Martin Steffen, MD, PhD

Study on Protein and Lung Disease Reveals Surprises

Dr. Steffen’s Biomedical Research Grant from the American Lung Association originally focused on the role of a protein called proteasome in chronic obstructive pulmonary disease (COPD). Proteasome is a key protein complex known to regulate several processes that cause inflammation, and which has previously been implicated in the development of diabetes and heart disease.

Wu CJ, Cai T, Rikova K, Merberg D, Kasif S, Steffen M. “A predictive phosphorylation signature of lung cancer” PLoS One. 4(11):e7994 (2009 Nov 25).
He isolated proteasome complexes from people with and without COPD, in order to identify differences between the two groups. He compared the protein and chemical composition of the complexes, and tested their functional activity. He was unable to consistently identify differences in protein composition between the two groups.

Fortunately, during his research, he was able to start a very successful line of inquiry on lung cancer. Dr. Steffen’s research centered on a process called phosphorylation, which can turn a protein “on” or “off.”

He identified a number of proteins whose activation allows them to distinguish between cancer cells and normal cells with almost 97 percent accuracy. He also developed a new way to identify key biological pathways that are active in cancer, but not in normal cells. He says his findings will ultimately lead to the development of drugs aimed at inhibiting these cancer-related pathways.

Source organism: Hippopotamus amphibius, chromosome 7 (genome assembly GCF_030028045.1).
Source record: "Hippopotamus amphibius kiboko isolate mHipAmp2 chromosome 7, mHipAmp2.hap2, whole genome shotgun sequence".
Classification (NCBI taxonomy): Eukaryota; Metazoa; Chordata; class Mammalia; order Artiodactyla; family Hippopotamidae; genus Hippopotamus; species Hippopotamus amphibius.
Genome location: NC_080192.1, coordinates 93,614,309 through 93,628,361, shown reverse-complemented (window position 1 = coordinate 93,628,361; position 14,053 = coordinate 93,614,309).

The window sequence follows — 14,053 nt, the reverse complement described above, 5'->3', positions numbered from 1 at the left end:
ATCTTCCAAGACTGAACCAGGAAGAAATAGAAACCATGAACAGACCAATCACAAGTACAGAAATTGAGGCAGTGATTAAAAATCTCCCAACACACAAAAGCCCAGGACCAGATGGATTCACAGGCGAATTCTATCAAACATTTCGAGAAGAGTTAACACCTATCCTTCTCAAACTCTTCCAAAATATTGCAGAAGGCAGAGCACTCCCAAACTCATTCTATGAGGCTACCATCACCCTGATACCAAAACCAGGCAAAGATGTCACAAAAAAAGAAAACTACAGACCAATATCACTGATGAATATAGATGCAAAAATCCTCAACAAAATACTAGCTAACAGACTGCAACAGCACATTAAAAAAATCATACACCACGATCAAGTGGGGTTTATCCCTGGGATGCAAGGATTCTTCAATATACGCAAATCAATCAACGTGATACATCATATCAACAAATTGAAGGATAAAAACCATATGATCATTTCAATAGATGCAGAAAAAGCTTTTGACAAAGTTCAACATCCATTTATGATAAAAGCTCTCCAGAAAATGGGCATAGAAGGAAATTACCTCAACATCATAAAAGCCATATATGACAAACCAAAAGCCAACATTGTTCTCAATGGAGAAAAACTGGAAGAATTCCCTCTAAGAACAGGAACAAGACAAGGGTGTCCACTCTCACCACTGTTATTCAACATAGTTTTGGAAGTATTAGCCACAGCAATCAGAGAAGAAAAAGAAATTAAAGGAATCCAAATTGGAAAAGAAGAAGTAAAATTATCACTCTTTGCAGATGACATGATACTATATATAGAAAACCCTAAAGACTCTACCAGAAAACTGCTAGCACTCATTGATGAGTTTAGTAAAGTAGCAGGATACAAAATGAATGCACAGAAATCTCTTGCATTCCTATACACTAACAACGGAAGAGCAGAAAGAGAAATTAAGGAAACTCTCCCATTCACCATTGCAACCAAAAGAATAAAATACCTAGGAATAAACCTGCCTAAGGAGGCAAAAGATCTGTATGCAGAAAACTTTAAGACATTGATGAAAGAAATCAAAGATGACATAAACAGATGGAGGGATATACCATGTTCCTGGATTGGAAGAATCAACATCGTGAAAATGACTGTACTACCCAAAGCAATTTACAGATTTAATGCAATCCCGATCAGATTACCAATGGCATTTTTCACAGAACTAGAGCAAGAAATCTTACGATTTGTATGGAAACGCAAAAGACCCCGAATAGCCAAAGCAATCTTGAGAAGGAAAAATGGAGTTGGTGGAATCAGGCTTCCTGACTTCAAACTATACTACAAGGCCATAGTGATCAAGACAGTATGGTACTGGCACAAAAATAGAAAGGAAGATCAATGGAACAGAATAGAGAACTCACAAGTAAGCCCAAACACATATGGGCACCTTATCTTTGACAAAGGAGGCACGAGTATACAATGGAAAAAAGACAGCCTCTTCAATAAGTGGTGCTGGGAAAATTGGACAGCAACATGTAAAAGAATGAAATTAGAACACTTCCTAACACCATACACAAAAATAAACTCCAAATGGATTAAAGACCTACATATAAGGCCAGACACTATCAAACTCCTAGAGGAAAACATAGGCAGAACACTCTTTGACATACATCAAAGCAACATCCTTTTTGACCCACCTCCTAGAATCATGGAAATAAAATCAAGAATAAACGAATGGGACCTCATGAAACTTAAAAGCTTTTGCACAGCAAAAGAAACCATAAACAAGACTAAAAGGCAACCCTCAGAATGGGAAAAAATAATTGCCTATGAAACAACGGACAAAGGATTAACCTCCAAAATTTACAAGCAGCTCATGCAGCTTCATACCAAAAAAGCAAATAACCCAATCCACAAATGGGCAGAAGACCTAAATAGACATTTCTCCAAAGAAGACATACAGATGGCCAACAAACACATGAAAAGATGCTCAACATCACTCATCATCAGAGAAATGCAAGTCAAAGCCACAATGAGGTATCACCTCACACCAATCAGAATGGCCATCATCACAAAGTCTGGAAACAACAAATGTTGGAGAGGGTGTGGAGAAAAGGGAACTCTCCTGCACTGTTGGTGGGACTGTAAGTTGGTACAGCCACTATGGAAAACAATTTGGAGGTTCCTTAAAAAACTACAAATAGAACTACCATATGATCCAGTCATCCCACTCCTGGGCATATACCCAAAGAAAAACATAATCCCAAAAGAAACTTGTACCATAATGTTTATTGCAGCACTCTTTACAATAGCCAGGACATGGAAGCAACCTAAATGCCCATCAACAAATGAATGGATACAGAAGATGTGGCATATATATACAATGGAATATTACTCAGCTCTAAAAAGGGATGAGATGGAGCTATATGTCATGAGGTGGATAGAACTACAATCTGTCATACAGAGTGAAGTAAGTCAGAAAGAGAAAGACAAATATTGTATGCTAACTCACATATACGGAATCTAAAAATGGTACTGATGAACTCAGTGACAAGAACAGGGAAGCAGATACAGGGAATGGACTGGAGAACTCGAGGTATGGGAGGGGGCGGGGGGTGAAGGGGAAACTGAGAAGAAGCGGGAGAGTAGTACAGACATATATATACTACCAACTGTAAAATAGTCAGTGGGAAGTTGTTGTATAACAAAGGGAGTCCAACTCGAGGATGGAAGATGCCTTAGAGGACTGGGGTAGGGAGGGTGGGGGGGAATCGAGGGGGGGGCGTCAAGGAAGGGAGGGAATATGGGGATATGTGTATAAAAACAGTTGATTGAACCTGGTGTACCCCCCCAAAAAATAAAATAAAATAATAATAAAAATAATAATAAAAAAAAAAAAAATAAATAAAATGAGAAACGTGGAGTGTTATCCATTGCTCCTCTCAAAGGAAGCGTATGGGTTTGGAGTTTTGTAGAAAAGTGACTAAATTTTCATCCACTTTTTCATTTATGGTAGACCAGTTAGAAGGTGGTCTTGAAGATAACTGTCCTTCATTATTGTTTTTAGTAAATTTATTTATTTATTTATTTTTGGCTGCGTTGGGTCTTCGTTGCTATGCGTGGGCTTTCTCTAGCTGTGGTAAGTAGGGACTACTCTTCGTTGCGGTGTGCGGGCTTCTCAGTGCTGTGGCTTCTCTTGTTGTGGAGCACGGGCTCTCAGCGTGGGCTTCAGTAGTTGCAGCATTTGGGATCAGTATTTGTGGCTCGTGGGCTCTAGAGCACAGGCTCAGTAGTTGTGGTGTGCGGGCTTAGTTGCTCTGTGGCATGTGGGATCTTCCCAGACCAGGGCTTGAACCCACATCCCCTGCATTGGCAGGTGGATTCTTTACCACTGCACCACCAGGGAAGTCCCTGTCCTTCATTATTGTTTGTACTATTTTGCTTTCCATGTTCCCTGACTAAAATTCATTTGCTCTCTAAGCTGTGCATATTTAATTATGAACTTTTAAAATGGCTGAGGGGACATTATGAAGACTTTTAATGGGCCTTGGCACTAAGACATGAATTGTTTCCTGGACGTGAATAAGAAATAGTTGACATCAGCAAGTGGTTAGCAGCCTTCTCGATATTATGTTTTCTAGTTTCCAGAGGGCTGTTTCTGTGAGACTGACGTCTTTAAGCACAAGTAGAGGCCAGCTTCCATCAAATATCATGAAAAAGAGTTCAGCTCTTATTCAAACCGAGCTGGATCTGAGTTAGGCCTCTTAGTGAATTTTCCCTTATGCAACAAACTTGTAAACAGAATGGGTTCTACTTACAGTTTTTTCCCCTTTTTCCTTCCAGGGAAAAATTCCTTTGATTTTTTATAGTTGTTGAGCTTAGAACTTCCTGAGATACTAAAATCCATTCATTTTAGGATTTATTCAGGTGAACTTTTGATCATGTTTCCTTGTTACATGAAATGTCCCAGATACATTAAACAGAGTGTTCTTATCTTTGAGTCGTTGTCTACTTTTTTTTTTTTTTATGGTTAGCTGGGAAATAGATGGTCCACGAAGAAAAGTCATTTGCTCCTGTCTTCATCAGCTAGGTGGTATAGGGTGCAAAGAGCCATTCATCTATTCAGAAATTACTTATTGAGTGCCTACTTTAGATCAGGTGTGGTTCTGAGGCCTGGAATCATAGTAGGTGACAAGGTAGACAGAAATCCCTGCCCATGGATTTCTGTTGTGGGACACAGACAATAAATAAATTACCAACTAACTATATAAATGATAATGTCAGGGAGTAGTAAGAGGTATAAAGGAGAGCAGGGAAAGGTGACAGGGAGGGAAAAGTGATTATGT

“Despite the fact that these studies represent a very significant departure from the originally proposed experiments, they are squarely aimed at reducing the burden of lung disease in patients, and illuminate biological mechanisms associated with the disease,” Dr. Steffen says.

He is now focused on developing a test to predict lung tumor sensitivity for the drug erlotinib. He hopes to expand this research to include other cancer drugs.

Based on his American Lung Association-funded research, Dr. Steffen applied for further grants to continue his investigations.